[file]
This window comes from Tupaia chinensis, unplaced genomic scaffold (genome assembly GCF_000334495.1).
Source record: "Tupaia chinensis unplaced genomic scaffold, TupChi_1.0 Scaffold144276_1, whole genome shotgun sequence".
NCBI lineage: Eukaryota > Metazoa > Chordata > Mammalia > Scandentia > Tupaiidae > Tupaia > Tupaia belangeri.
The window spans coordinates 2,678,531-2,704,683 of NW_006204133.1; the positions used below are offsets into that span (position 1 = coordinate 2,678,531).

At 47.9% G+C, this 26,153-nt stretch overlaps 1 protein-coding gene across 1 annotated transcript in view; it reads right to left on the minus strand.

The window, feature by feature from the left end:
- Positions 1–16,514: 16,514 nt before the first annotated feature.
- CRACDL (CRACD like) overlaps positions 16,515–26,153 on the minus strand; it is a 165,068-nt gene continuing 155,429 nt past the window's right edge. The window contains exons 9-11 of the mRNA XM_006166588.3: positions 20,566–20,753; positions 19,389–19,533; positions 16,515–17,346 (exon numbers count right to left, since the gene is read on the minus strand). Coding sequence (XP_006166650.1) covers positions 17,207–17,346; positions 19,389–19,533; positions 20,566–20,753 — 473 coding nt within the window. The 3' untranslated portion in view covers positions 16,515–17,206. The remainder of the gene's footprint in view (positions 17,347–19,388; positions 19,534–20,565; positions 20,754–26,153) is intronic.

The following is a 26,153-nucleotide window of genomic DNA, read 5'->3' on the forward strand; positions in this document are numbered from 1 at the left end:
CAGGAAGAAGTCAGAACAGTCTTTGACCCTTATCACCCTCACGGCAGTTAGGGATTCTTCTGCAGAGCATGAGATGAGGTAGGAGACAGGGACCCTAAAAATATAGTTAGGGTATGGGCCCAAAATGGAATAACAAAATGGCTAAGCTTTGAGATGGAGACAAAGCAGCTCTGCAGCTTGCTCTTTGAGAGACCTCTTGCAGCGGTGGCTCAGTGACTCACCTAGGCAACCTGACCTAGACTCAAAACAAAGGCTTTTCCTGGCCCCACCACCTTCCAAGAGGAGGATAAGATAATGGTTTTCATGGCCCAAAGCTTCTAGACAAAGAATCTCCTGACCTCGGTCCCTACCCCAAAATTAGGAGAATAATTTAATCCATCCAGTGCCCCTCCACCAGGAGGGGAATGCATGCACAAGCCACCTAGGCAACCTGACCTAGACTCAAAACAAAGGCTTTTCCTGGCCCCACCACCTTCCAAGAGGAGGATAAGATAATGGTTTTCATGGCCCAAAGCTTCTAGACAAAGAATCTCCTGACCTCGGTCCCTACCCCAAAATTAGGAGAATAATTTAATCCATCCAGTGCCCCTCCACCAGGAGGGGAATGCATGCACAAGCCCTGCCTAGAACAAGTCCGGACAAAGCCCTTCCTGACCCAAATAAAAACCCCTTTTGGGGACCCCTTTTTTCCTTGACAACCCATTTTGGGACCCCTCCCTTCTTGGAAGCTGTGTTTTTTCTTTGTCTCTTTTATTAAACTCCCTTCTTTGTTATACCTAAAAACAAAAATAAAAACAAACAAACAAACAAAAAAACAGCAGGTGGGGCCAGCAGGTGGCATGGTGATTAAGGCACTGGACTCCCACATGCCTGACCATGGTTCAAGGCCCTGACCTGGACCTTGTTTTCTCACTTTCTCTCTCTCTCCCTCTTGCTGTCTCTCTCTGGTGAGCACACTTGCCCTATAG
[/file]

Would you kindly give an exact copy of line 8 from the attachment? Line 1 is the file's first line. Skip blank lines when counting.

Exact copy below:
- CRACDL (CRACD like) overlaps positions 16,515–26,153 on the minus strand; it is a 165,068-nt gene continuing 155,429 nt past the window's right edge. The window contains exons 9-11 of the mRNA XM_006166588.3: positions 20,566–20,753; positions 19,389–19,533; positions 16,515–17,346 (exon numbers count right to left, since the gene is read on the minus strand). Coding sequence (XP_006166650.1) covers positions 17,207–17,346; positions 19,389–19,533; positions 20,566–20,753 — 473 coding nt within the window. The 3' untranslated portion in view covers positions 16,515–17,206. The remainder of the gene's footprint in view (positions 17,347–19,388; positions 19,534–20,565; positions 20,754–26,153) is intronic.